Good storytelling is at the heart of creating successful marketing communications and building strong brand relationships.
Says marketing guru Seth Godin, “Marketing is no longer about the stuff that you make, but about the stories you tell.” This is especially true for companies that sell intangibles, like professional or educational services. Why? Because the credentials, focus areas, mission statements and awards of many organizations often appear to be interchangeable. In a saturated market, bringing your value promise to life depends on the stories that illustrate it.
The building blocks of story
People have always been drawn to stories, from the days of the earliest cave paintings up through today’s story-driven video games. But simply reciting a set of facts doesn’t make for a great story. Here’s what does:
Holding out for a hero
Every story needs a hero. Who’s the hero of yours? Spoiler alert: It isn’t you. To appeal to your audience, the hero needs to be an avatar for the people you want to reach. The thinking is, “If they can help that person or company, they can do the same for me.” Their success illustrates your skills.
Use the hero’s actual name — or at least a robust description — to boost credibility and engage the reader. Include the names of other key players where relevant. Remember to get permission before identifying your hero by name.
Something important at stake
Real stakes make a story more compelling and underline the value of your contribution. What did your hero want to achieve and why? What would happen if the goal was not achieved? Understanding those stakes helps the reader identify with your hero and invest in the outcome.
The struggle is real
An obstacle to overcome (sometimes more than one) is a key ingredient of your hero’s story. Know what forces you are facing. A changing market? An aggressive timeline? Community sentiment? A well-funded opponent? One hundred years of precedent? Then explain how you conquered or surmounted them. Be as specific as you can. By talking about the challenges, you create interest in your solutions.
A meaningful result
“Achieved a successful outcome” may be your version of happily ever after, but it doesn’t make the grade in the storytelling world. Even if the specifics are confidential, you must at least say why the result was important. What did your work enable your client to do? Improve a market position? Continue selling a product or using a trademark? Transform an industry or a community? Strengthen employer-employee relationships? Create opportunities? If your client issued a press release, check it out to see what mattered most to them. Or ask yourself: Why is this story important to tell and interesting to read?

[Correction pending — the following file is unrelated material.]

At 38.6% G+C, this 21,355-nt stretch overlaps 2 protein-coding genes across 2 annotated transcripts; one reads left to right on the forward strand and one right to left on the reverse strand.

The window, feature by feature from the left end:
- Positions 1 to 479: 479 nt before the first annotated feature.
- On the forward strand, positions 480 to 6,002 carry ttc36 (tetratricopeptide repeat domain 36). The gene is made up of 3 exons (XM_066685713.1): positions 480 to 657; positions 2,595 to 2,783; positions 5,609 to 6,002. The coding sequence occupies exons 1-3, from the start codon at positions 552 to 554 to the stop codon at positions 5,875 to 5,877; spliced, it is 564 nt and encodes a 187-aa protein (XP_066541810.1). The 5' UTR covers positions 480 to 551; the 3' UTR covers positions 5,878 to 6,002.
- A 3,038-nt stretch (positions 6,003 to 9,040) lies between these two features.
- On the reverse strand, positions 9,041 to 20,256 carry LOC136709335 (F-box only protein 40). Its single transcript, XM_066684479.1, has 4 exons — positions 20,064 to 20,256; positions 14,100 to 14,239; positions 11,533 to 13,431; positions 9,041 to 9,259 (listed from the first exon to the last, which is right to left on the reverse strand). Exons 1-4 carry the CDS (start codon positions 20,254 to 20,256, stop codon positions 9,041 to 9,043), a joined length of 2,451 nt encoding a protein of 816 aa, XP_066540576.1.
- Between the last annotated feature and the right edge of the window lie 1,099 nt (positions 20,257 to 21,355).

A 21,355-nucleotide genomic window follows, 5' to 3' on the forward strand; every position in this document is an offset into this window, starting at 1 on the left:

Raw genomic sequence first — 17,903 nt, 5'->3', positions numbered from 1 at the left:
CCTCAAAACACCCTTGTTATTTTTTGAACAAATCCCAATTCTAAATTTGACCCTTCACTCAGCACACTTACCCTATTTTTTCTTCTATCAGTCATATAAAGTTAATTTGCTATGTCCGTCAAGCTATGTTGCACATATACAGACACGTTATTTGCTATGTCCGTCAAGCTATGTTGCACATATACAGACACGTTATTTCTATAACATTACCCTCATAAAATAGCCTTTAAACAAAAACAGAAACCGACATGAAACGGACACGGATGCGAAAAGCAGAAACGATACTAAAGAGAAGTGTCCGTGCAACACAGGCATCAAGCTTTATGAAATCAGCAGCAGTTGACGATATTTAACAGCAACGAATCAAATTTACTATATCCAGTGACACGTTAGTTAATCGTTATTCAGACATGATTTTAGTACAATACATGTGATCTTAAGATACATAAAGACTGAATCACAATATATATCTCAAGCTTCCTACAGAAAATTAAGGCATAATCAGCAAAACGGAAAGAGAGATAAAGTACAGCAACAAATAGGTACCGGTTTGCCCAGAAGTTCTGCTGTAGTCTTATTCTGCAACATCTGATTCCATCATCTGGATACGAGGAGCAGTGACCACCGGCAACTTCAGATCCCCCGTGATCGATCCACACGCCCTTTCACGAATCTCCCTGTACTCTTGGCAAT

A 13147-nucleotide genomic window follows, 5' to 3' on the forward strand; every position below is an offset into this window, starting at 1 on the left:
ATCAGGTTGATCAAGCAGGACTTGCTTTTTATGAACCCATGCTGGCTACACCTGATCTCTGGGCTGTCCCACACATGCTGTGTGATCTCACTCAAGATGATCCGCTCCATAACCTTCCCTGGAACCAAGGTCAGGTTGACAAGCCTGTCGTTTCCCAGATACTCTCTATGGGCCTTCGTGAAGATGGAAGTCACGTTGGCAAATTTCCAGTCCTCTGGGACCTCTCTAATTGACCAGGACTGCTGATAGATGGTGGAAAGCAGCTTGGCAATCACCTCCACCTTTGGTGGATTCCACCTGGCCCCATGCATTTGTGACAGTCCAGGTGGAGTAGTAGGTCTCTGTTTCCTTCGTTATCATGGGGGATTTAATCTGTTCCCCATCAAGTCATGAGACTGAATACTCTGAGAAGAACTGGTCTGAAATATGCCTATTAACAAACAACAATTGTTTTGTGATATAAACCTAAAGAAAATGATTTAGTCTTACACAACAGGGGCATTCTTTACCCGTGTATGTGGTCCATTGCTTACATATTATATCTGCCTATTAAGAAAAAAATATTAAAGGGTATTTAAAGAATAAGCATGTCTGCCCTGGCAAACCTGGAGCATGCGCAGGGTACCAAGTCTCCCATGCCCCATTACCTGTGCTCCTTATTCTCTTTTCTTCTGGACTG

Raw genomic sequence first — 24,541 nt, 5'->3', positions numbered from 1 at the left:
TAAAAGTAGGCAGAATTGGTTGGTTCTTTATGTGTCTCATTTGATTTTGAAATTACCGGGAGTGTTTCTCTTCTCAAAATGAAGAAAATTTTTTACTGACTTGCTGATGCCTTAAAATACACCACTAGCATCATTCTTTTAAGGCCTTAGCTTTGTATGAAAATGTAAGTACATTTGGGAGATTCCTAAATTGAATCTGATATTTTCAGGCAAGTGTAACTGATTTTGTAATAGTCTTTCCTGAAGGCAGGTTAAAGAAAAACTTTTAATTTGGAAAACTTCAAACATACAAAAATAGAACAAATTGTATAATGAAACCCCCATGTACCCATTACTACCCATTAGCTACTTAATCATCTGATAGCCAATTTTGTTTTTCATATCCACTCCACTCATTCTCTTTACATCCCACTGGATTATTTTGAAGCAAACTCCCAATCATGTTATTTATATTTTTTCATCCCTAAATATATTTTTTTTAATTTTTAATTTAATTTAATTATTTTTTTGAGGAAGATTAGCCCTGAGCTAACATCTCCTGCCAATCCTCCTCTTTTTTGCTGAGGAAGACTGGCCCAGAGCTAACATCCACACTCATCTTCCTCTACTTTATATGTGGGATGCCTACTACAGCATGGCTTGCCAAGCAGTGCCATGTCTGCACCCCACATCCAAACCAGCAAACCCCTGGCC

Your employees are essential in making the brand come alive, so they must be on board.
Tips for sticky storytelling
With the building blocks in place, it’s time to focus on additional strategies that will help you create standout stories.
Set the scene
Grounding your story in a particular time and place give context to the events and the stakes. Think about all the changes in workplace policies that took place in the early days of the COVID-19 pandemic and how that added weight and urgency to projects. How can you provide similar texture to your stories?
The personal touch
Telling a story in the first person is a great way to grab the reader’s attention. Think about it: Would you rather read about an organization’s policies on diversity, equity & inclusion or hear directly from an individual who benefitted from those policies? Recruiting, careers and community service stories also come to life when told in the first person.
Video stories are easy to watch and easy to remember — and they instantly build a connection with the viewer. Instead of giving your subject a prepared script, provide talking points to prompt genuine, spontaneous responses. Creating a storyboard will help you decide if and where to add voice-overs, animation, infographics and B-roll to provide texture and emphasize key points.
Beware of bloat
Ever look up a recipe online only to get lost in 2,500 words of (mostly irrelevant) story before you reach the first ingredient? That’s story bloat, and it happens when writers are convinced that longer is always better. Get to the point or your audience will lose interest, and you’ll lose your audience. You can tell a great story in 10 pages — but you can also tell it in one paragraph.
Want to make your stories sing? Try a Right Hat story session. Get started by scheduling a meeting with Dawn Michalak, Director of Business Development.